And he tells us in verse 1 that faith is being sure of what we hope for and certain of what we do not see. Now, this isn’t a dictionary definition of faith. It’s not an exact definition. He’s not trying to sum up everything we need to know about faith. He’s not trying to sum up the nature of faith in a nutshell. He’s only telling us one thing about faith. As Calvin says, he’s selecting the part that fits his purpose.
And the part that fits his purpose is the way faith is related to what we hope for and it’s related to what we do not see. You see, whenever we put our faith in Christ, God immediately give us certain benefits which we enjoy right now in this life. For instance, he gives us justification which means he pardons us for our sins and accepts us as righteous in his sight. And he gives us adoption so that we’re adopted into God’s family and he now regards us as his children. And he gives us sanctification so that he begins to work in us by his Spirit to renew us in his image. So, he gives us those things immediately. The moment we believe, he gives those things to us and we enjoy them right now in this life.
But he also promises us other things which we have to wait for. For instance, he promises to raise our bodies from the dead and to glorify us in his presence and to give us everlasting life in the new heavens and earth. He promises those things to every believer, but we have to wait for them. We don’t receive them immediately, but we have to wait for them. So, the moment we believe, we receive justification; but we have to wait to receive eternal life in the new heavens and earth.
And the writer is thinking of those far off things when he refers in verse 1 to what we hope for and to what we do not see. We don’t have it yet; and we haven’t seen it yet, but we hope for it.
And he uses two phrases to describe the nature of faith in relation to what we hope for and have not yet seen. He says faith is ‘being sure of’ what we hope for; and faith is being ‘certain’ of what we do not see.
So, faith is ‘being sure of’ what we hope for. You could also use the words ‘assurance’ or ‘confidence’. Faith is being sure of what we hope for. Faith is the assurance of what we hope for. Faith is confidence about what we hope for. So, because of our faith, we’re sure and assured and confident that God will do what he has said and we’ll receive what he has promised. Some commentators use the word ‘substance’ to translate what the writer wrote. If something has substance, it’s not imaginary, but real. In that case, although we don’t yet possess what God has promised us, we regard it as real and solid. We know it’s real and not imaginary.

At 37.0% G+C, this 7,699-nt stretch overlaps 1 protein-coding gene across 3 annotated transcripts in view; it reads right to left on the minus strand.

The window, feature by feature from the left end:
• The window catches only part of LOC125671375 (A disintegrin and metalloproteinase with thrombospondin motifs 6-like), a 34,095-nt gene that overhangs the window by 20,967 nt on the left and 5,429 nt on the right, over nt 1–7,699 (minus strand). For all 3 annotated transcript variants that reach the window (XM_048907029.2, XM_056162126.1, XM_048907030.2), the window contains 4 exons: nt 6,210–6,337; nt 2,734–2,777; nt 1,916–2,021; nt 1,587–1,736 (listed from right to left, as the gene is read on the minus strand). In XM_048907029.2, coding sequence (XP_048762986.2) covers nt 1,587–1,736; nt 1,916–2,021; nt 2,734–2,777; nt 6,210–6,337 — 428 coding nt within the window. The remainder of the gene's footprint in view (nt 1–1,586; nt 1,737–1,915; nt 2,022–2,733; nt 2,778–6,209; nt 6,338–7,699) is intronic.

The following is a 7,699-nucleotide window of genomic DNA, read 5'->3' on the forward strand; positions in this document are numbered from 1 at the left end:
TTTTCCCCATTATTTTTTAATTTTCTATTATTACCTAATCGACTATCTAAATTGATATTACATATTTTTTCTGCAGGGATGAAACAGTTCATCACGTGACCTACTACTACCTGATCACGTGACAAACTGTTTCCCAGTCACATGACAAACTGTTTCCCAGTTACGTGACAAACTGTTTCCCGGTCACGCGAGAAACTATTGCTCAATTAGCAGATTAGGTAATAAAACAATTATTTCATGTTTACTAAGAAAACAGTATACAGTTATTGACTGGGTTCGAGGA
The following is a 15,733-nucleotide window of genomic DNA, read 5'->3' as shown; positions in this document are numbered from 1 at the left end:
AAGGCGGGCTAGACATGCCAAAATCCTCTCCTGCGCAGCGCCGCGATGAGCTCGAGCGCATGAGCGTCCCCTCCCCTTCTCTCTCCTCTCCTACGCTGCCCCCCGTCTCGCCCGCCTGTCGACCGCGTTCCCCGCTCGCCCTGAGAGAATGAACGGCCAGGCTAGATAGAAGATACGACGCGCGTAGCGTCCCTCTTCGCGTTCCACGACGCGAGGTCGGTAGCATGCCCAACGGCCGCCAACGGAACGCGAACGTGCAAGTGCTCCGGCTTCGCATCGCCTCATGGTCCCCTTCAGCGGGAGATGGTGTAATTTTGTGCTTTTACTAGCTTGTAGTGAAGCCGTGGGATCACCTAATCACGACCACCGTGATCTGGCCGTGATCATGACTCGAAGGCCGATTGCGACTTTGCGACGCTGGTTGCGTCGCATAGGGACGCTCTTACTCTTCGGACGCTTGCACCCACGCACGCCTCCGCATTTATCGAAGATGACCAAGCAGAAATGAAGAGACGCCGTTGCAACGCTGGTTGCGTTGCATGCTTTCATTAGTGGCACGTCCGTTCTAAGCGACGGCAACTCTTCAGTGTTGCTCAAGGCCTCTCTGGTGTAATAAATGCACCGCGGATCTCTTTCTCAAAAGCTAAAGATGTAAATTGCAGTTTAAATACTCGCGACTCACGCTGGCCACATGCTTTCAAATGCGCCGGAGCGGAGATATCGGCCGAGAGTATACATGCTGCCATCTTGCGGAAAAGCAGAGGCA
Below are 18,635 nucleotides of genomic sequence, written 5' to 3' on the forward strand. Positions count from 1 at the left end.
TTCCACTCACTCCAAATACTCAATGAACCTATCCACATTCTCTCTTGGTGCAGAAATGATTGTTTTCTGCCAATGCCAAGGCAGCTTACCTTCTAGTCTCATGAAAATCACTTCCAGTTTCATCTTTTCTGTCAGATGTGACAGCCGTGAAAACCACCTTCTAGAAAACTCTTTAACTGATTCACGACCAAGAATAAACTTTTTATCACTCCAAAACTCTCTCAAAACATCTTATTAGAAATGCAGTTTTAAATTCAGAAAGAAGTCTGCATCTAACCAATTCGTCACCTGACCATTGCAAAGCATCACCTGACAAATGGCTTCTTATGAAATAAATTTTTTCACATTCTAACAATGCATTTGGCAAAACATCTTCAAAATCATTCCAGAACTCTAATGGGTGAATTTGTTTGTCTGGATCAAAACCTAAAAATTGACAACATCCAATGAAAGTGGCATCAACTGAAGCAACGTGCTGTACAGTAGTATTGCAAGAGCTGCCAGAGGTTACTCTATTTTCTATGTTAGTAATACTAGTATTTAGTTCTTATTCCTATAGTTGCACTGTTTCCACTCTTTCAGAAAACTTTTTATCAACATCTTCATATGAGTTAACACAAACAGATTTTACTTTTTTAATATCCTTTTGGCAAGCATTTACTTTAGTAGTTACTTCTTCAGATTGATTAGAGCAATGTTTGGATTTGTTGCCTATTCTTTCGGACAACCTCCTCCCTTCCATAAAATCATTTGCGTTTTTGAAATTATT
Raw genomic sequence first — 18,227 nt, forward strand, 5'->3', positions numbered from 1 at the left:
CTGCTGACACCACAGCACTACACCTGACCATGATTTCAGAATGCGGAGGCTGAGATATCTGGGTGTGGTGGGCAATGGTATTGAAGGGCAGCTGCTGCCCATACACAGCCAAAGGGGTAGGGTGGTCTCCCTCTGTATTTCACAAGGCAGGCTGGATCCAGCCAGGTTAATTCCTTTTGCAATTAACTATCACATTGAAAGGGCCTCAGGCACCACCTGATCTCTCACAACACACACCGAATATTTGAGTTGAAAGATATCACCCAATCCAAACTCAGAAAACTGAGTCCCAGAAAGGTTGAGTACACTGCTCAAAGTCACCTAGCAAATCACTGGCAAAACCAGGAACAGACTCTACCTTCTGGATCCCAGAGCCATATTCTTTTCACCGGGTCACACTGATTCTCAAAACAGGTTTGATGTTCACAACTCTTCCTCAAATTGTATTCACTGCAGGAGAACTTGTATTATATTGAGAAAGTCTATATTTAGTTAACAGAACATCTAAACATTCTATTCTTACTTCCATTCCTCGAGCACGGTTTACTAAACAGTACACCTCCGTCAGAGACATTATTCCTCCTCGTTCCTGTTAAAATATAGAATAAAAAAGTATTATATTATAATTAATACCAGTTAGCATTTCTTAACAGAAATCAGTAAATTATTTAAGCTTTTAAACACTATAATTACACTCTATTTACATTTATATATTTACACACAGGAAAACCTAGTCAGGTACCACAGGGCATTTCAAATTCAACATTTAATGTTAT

And then, faith is being certain of what we do not see. Another translation says it’s the conviction of things not seen. It’s being convinced about what we do not see. So, we haven’t see these things yet, because eternal life in the presence of God lies in the future. We haven’t seen these things yet, but even though we haven’t seen these things, we believe in them.
As I was thinking about these things, I began to think about binoculars. Binoculars are great because they bring near what is far away. So, when we used to go on holiday at Easter to Inchydoney in County Cork, I would bring binoculars so I could look out from the window and out to sea at the fishing boats going by and the surfers bobbing on the sea, waiting for a wave. And the fishing boats and surfers are far away. But the binoculars bring them near. When you’re looking at the fishing boats through the binoculars, you’d think you could reach out and touch them. And, of course, with binoculars you can see things which you may not be able to see with the naked eye. So, there’s something far off in the distance. What is it? You can’t be certain because it’s so far away. It’s just a dot. But then, with the binoculars, you know for certain what it is. That’s what faith is like. Faith is like a pair of binoculars because it brings near what is far away. Eternal life in the presence of God is far away. It lies in the future. Who knows how long we must wait, but we must wait for it. But faith brings it near to us and it becomes so real to us that we feel we could almost reach out and touch it. And faith enables us to be certain about things that are too far away to see. We can’t see the new heavens and earth, but by faith we are certain about it and we know it’s not something we imagined. It’s not a figment of our imagination. It’s not made up. It’s real.
And you can see why the writer says this, can’t you? He’s addressing believers who are tempted to turn away from Christ. And he says to them that we need to keep believing. And we need to keep believing because our faith brings near what is far away. Eternal life in the presence of God seems so far away, especially when we’re struggling and suffering. But by faith we can almost touch it. And we need to keep believing because our faith gives us certainty about things we can’t yet see. And so faith makes us sure of what we hope for and it makes us certain of what we cannot see. And being sure and certain about these things enables us to persevere, because we know that no matter what we may be suffering now, in the end it will all be worth it, because look what God has in store for me.